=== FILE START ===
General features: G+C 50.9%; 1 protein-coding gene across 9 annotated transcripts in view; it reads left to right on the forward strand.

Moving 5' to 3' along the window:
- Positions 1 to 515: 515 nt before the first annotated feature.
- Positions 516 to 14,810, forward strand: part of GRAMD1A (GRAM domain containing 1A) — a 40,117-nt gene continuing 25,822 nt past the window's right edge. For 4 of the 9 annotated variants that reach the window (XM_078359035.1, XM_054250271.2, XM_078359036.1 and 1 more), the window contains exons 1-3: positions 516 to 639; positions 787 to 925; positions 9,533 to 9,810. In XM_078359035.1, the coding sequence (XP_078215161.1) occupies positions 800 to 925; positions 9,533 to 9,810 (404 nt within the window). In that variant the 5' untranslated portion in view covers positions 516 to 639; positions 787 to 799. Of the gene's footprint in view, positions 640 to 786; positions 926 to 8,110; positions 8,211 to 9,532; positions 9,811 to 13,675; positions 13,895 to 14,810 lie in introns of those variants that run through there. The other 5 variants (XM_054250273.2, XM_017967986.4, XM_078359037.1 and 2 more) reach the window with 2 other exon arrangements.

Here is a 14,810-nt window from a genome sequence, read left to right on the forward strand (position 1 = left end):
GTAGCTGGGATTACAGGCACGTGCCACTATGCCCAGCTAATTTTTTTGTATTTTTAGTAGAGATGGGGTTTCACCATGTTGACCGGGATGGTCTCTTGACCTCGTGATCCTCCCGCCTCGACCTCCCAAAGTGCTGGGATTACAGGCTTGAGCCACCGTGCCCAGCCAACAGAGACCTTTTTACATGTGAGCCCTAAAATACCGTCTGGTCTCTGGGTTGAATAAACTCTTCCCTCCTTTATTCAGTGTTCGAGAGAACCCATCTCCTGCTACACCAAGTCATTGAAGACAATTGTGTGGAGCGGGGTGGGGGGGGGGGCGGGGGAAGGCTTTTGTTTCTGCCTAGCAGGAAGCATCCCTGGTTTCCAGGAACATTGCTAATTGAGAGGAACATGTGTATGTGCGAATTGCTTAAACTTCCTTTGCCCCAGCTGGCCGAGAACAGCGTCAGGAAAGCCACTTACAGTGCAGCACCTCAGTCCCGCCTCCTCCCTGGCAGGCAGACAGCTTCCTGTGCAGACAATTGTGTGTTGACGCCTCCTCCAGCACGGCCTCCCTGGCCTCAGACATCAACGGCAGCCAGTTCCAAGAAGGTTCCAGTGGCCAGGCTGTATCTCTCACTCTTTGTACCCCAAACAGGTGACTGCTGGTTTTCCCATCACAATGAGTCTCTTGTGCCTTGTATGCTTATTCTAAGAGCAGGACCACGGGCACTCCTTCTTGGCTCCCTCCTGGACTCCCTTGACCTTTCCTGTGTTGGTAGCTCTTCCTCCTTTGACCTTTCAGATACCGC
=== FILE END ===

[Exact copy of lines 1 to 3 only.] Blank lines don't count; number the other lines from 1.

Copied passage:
General features: G+C 50.9%; 1 protein-coding gene across 9 annotated transcripts in view; it reads left to right on the forward strand.

Moving 5' to 3' along the window:
- Positions 1 to 515: 515 nt before the first annotated feature.